An increased American military presence in Saudi Arabia creates a "magnet" for Islamic extremism in the region, and presents an open target for radical jihadists, said Sen. Rand Paul, R-Ky., during a Sunday television interview.
Paul expressed dismay at President Trump's decision to send 2,800 more American soldiers to Saudi Arabia after their old fields were attacked, during an interview on "Meet the Press." He claimed the Saudis need to change their attitude before they can expect financial and military support from the United States.
"I’m not [comfortable with it]," Paul said. "I would withhold troops and arms from the Saudis until we see better behavior. I think that our arms... uniquely belong to the American people."
"One of the things that [Usama] Bin Laden said motivated him... were troops, in what they considered to be their holy land," he added. "I think having troops in Saudi Arabia becomes a magnet for all the crazy jihadists around the world to motivate them to attack again."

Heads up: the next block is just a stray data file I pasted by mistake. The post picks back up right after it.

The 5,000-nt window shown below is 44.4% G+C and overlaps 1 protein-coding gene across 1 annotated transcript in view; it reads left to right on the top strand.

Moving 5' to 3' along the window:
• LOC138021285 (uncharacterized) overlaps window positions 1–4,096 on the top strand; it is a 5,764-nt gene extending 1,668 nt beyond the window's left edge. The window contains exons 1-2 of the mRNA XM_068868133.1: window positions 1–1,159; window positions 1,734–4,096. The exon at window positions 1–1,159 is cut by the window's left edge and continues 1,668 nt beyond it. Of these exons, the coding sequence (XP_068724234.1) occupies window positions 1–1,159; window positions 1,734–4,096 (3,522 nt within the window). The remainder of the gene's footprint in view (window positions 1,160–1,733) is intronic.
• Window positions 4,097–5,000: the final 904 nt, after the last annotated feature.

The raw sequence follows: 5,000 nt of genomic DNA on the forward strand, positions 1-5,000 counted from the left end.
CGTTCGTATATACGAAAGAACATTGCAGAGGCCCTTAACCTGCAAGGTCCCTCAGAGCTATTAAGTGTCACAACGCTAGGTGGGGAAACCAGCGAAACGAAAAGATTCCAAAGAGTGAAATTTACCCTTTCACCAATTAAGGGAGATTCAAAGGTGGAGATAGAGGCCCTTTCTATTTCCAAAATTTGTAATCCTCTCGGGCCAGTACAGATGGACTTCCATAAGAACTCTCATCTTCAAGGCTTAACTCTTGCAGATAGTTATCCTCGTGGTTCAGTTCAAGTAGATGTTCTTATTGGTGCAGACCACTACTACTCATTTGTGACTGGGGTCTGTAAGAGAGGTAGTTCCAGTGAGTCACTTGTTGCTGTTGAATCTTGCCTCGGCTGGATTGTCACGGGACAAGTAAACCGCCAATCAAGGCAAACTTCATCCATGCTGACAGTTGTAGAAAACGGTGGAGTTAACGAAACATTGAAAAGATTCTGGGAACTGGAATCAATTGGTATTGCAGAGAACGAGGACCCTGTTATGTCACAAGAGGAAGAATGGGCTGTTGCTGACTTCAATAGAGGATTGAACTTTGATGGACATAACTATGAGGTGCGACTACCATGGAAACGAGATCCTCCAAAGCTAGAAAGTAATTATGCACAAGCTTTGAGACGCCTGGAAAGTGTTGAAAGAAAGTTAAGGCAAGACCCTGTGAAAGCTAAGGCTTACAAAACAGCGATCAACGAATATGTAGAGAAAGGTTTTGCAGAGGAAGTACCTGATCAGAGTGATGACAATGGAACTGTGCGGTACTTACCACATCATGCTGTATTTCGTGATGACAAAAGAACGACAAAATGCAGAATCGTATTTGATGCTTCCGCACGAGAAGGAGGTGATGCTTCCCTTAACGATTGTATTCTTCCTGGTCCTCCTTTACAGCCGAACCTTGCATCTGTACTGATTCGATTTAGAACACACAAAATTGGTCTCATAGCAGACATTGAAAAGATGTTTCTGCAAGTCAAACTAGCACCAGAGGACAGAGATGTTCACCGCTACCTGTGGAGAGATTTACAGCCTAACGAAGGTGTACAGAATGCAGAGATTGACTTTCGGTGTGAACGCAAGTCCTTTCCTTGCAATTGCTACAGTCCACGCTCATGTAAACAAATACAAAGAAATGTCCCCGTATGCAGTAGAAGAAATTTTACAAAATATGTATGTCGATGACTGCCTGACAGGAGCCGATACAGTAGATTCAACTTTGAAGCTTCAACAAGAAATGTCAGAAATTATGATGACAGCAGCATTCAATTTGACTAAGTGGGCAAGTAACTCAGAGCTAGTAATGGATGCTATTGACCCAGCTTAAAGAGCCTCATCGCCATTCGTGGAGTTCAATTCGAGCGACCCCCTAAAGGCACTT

Trump vetoed a bipartisan congressional attempt to halt an American arms sale to the Saudis in July after Secretary of State Mike Pompeo cited threats from Iran as a reason to approve the $8.1 billion exchange.
Paul also commented on ISIS' strength in the Middle East and said Congress has refused to fully commit to declaring war, and will continue to deal in half measures as it attempts to help stabilize the region.
"ISIS has been militarily defeated and whether they come back or not is conjecture at this point," he said earlier in the interview. "We have to debate in Congress. My oath is to the Constitution -- my oath isn't to some promise that somebody thinks we made, for a Kurdish homeland. We should vote."
"And here’s the reason why we won’t vote -- they don’t know who to declare war on," Paul added. "We need to exert our leverage and our pressure to bring all sides together."